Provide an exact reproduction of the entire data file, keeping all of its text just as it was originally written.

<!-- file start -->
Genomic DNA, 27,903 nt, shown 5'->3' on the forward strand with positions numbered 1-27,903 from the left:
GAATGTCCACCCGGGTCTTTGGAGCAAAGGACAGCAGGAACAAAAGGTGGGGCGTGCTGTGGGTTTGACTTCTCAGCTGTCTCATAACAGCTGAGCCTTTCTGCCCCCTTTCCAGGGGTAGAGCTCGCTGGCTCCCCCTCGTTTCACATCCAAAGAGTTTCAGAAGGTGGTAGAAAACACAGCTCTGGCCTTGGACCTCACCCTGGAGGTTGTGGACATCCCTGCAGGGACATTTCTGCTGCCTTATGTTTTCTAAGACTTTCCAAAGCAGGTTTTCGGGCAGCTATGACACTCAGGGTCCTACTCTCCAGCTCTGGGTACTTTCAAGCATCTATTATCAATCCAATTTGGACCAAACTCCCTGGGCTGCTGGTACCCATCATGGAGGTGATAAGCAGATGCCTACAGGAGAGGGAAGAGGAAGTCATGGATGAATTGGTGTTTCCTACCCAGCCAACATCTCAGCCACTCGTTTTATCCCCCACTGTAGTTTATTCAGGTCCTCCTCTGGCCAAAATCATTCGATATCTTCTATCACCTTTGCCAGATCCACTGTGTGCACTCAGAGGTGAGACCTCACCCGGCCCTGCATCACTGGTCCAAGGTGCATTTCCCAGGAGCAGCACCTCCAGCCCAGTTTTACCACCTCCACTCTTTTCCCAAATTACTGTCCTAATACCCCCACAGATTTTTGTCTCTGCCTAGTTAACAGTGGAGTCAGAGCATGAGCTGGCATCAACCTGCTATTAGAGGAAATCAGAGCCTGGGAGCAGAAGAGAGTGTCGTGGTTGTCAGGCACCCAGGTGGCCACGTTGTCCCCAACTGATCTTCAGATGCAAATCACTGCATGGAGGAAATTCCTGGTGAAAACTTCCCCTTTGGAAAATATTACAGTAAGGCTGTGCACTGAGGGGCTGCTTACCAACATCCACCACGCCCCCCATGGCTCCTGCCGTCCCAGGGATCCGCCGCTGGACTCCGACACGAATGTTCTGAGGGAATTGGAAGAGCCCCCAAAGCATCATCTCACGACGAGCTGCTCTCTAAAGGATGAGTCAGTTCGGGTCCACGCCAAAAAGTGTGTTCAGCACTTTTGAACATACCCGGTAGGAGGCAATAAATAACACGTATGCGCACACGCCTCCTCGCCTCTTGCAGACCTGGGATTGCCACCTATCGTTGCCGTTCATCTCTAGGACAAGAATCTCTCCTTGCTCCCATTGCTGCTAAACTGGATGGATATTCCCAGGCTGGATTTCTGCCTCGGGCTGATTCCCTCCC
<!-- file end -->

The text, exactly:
Genomic DNA, 27,903 nt, shown 5'->3' on the forward strand with positions numbered 1-27,903 from the left:
GAATGTCCACCCGGGTCTTTGGAGCAAAGGACAGCAGGAACAAAAGGTGGGGCGTGCTGTGGGTTTGACTTCTCAGCTGTCTCATAACAGCTGAGCCTTTCTGCCCCCTTTCCAGGGGTAGAGCTCGCTGGCTCCCCCTCGTTTCACATCCAAAGAGTTTCAGAAGGTGGTAGAAAACACAGCTCTGGCCTTGGACCTCACCCTGGAGGTTGTGGACATCCCTGCAGGGACATTTCTGCTGCCTTATGTTTTCTAAGACTTTCCAAAGCAGGTTTTCGGGCAGCTATGACACTCAGGGTCCTACTCTCCAGCTCTGGGTACTTTCAAGCATCTATTATCAATCCAATTTGGACCAAACTCCCTGGGCTGCTGGTACCCATCATGGAGGTGATAAGCAGATGCCTACAGGAGAGGGAAGAGGAAGTCATGGATGAATTGGTGTTTCCTACCCAGCCAACATCTCAGCCACTCGTTTTATCCCCCACTGTAGTTTATTCAGGTCCTCCTCTGGCCAAAATCATTCGATATCTTCTATCACCTTTGCCAGATCCACTGTGTGCACTCAGAGGTGAGACCTCACCCGGCCCTGCATCACTGGTCCAAGGTGCATTTCCCAGGAGCAGCACCTCCAGCCCAGTTTTACCACCTCCACTCTTTTCCCAAATTACTGTCCTAATACCCCCACAGATTTTTGTCTCTGCCTAGTTAACAGTGGAGTCAGAGCATGAGCTGGCATCAACCTGCTATTAGAGGAAATCAGAGCCTGGGAGCAGAAGAGAGTGTCGTGGTTGTCAGGCACCCAGGTGGCCACGTTGTCCCCAACTGATCTTCAGATGCAAATCACTGCATGGAGGAAATTCCTGGTGAAAACTTCCCCTTTGGAAAATATTACAGTAAGGCTGTGCACTGAGGGGCTGCTTACCAACATCCACCACGCCCCCCATGGCTCCTGCCGTCCCAGGGATCCGCCGCTGGACTCCGACACGAATGTTCTGAGGGAATTGGAAGAGCCCCCAAAGCATCATCTCACGACGAGCTGCTCTCTAAAGGATGAGTCAGTTCGGGTCCACGCCAAAAAGTGTGTTCAGCACTTTTGAACATACCCGGTAGGAGGCAATAAATAACACGTATGCGCACACGCCTCCTCGCCTCTTGCAGACCTGGGATTGCCACCTATCGTTGCCGTTCATCTCTAGGACAAGAATCTCTCCTTGCTCCCATTGCTGCTAAACTGGATGGATATTCCCAGGCTGGATTTCTGCCTCGGGCTGATTCCCTCCC